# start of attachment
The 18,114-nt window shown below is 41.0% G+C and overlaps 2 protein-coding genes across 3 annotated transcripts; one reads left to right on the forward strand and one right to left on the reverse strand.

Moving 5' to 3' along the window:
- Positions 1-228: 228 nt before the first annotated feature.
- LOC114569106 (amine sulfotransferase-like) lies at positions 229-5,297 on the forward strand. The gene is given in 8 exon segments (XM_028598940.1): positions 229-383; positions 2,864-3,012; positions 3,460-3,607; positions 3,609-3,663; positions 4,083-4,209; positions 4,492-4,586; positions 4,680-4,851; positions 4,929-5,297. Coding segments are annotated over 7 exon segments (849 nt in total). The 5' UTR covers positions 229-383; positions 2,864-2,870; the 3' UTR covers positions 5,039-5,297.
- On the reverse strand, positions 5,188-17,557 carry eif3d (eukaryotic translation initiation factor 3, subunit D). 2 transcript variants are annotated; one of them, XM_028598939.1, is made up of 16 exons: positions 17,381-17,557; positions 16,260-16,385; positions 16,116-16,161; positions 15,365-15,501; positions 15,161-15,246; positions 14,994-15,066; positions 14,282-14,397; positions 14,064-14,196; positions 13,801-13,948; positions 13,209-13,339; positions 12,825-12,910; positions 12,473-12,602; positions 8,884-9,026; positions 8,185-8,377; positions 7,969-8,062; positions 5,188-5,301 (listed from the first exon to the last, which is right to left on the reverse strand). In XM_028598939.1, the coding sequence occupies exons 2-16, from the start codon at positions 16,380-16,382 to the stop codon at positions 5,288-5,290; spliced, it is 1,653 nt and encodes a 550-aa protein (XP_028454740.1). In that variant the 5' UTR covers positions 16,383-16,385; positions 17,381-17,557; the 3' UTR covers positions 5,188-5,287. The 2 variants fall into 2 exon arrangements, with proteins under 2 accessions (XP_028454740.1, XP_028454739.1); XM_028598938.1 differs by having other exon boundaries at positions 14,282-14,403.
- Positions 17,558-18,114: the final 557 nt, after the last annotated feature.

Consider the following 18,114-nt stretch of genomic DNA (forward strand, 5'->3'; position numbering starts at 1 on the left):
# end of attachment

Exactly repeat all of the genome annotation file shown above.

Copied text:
The 18,114-nt window shown below is 41.0% G+C and overlaps 2 protein-coding genes across 3 annotated transcripts; one reads left to right on the forward strand and one right to left on the reverse strand.

Moving 5' to 3' along the window:
- Positions 1-228: 228 nt before the first annotated feature.
- LOC114569106 (amine sulfotransferase-like) lies at positions 229-5,297 on the forward strand. The gene is given in 8 exon segments (XM_028598940.1): positions 229-383; positions 2,864-3,012; positions 3,460-3,607; positions 3,609-3,663; positions 4,083-4,209; positions 4,492-4,586; positions 4,680-4,851; positions 4,929-5,297. Coding segments are annotated over 7 exon segments (849 nt in total). The 5' UTR covers positions 229-383; positions 2,864-2,870; the 3' UTR covers positions 5,039-5,297.
- On the reverse strand, positions 5,188-17,557 carry eif3d (eukaryotic translation initiation factor 3, subunit D). 2 transcript variants are annotated; one of them, XM_028598939.1, is made up of 16 exons: positions 17,381-17,557; positions 16,260-16,385; positions 16,116-16,161; positions 15,365-15,501; positions 15,161-15,246; positions 14,994-15,066; positions 14,282-14,397; positions 14,064-14,196; positions 13,801-13,948; positions 13,209-13,339; positions 12,825-12,910; positions 12,473-12,602; positions 8,884-9,026; positions 8,185-8,377; positions 7,969-8,062; positions 5,188-5,301 (listed from the first exon to the last, which is right to left on the reverse strand). In XM_028598939.1, the coding sequence occupies exons 2-16, from the start codon at positions 16,380-16,382 to the stop codon at positions 5,288-5,290; spliced, it is 1,653 nt and encodes a 550-aa protein (XP_028454740.1). In that variant the 5' UTR covers positions 16,383-16,385; positions 17,381-17,557; the 3' UTR covers positions 5,188-5,287. The 2 variants fall into 2 exon arrangements, with proteins under 2 accessions (XP_028454740.1, XP_028454739.1); XM_028598938.1 differs by having other exon boundaries at positions 14,282-14,403.
- Positions 17,558-18,114: the final 557 nt, after the last annotated feature.

Consider the following 18,114-nt stretch of genomic DNA (forward strand, 5'->3'; position numbering starts at 1 on the left):